Price remains confident Reds will improve

The Reds' manager sees a team that needs a boost of confidence but has the potential to turn things around.

Cincinnati Reds manager Bryan Price (right) has faced a lot of challenges to start his managerial career. 

David Kohl / USA Today Sports

CINCINNATI -- One of the dangers of losing games day after day after day is that a team accepts defeat, gets comfortable losing and as soon as something negative occurs the players shake their heads and say to themselves, "Here we go again."

That's a danger facing the Cincinnati Reds these days. They've scored two or fewer runs 21 times, exactly one third of their first 63 games. They have not come from behind to win in any game in which they have fallen behind by three or more runs, and only twice have they come frm two runs behind to win.

Those facts are enough to make any team feel inferior, feel as if, "The baseball gods are looking the other way," feel as if no matter what they try it won't work.

And manager Bryan Price is trying everything to ignite the offensive wick -- lineup changes, batting order changes, game aggressiveness. But his team is languishing in fourth place, five games under .500 and eight games out of first place.

Has this team fallen into the, "We're comfortable losing mode"? Price says no, but he is keeping his index finger on the pulse.

"We don't see that and if we do it will be addressed," said Price. "To me what verifies if guys are still expecting to win is the effort you get on the field. There have been a couple of times in the last week where guys have not run the ball out hard and that's disappointing to me. That bothers me. We addressed and will contiue to address it and will not allow it to permeate the ball club.

"What we need is for guys to bust their tails every week and if they do that it is hard to complain," Price added. "Guys are showing up on time, preparing, playing aggressively. When they do that we have to live with the results. So if something of that nature would start to show itself up that would be a concern."

It is a challenge to display aggression when the offense is with the frozn peas in deep freeze, in summer hibernation, snoozing where the bears snooze during the winter.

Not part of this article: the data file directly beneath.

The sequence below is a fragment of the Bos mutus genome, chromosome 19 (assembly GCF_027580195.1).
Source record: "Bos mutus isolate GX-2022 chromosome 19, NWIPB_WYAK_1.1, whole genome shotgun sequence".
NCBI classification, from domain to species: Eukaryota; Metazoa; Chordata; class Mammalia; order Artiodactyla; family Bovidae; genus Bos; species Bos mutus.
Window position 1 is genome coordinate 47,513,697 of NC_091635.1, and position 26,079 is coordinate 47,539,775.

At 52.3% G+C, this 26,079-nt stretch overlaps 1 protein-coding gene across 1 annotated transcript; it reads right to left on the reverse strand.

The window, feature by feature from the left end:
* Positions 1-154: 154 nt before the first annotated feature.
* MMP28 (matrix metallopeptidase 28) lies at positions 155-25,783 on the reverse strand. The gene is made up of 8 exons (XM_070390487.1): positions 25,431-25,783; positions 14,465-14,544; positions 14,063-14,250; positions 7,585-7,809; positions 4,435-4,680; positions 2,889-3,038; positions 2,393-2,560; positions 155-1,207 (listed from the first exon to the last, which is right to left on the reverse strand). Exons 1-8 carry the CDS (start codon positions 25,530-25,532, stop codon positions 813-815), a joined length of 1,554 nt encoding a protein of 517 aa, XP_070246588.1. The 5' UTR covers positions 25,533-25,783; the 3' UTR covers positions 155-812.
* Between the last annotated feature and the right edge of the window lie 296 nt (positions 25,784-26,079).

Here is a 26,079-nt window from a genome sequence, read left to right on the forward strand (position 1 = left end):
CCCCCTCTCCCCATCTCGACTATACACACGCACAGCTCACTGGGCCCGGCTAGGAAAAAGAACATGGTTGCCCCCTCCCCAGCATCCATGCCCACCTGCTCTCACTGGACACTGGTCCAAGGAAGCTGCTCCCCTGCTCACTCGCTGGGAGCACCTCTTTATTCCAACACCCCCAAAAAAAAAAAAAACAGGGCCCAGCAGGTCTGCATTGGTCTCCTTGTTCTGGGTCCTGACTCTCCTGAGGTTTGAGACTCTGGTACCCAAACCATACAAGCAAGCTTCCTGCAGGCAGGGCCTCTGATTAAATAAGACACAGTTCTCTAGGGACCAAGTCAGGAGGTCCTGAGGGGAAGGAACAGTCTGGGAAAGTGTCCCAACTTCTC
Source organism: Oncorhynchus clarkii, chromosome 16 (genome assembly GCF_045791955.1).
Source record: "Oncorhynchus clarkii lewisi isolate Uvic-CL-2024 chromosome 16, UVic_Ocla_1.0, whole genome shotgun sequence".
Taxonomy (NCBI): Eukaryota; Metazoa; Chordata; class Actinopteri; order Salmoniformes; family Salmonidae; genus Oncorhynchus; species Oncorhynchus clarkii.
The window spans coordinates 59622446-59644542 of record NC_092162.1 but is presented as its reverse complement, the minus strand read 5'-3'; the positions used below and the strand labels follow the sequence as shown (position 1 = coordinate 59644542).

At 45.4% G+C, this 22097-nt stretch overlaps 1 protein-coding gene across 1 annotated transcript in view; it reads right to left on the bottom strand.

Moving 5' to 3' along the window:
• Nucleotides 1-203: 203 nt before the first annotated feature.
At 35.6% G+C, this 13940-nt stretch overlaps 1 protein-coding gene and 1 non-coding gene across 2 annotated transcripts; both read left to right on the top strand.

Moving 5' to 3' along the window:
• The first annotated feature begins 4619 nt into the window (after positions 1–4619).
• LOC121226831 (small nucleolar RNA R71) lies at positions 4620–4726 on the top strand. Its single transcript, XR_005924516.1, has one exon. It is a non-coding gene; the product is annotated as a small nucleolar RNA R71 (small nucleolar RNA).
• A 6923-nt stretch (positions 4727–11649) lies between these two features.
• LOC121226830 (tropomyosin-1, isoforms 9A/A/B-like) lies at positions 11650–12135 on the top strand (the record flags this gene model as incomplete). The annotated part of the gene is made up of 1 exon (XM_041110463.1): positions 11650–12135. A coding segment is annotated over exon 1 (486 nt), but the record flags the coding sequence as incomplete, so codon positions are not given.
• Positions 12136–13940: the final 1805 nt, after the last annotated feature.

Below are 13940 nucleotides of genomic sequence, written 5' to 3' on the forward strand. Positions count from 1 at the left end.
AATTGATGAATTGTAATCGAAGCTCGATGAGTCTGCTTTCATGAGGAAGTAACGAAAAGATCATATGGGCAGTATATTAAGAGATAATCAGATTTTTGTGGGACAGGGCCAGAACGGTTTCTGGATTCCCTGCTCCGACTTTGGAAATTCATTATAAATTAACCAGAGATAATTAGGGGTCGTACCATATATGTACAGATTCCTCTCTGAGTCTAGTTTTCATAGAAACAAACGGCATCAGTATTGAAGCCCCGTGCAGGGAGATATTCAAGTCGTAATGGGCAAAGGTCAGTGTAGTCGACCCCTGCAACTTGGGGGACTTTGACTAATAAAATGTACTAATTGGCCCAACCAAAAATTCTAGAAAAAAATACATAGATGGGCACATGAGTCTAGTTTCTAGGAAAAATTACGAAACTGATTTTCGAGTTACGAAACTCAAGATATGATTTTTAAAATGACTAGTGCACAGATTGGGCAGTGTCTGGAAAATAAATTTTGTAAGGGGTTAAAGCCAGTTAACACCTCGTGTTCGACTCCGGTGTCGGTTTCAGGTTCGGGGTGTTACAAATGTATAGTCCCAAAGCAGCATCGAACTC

It is difficult when all but two players on your roster are hitting below .275 and the team batting average is .237, fourth lowest in the National League, and the team has scored only 216 runs, nearly the fewest of any Reds team after 63 games in more than 70 years.

"All we're looking for right now is a consistent style of play," said Price. "We need to do positive things on a consistent basis to give us more opportunities to win games. In our losses lately the theme has been to fall behind and not be able to get ourselves back in the game. It would be nice for us to be the aggressor, put some runs up early and work from that direction rather than the other way."

The Reds have been shut out seven times, they've lost 14 one-run games. Their longest winning streak is four games, one time. They were 12-15 in March/April, they were 13-14 in May and 4-5 so far in June.

"We haven't had a good month yet," said Price. "We need one of those months where you go 20-and-8 or 20-and-9 and then you look up and you might be only two games back and a few games over .500 and we're feeling good about ourselves. We have to go out there and get that, not sit on our hands and think it is just gong to happen.

"These guys are working hard and there are no complaints as far what they bring to the field," Price added. "That being said, the results haven't been good. But it could be worse. We're eight games out of first place and five games under .500 and we haven't played well collectively. There is room for improvement and I remain confident we will improve."

And if Price feels his team has fallen into a losing comfort zone, well, perhaps he'll remove the black leather couches from the clubhouse, a subtle suggetion that in baseball being too comfortable is not a success plan.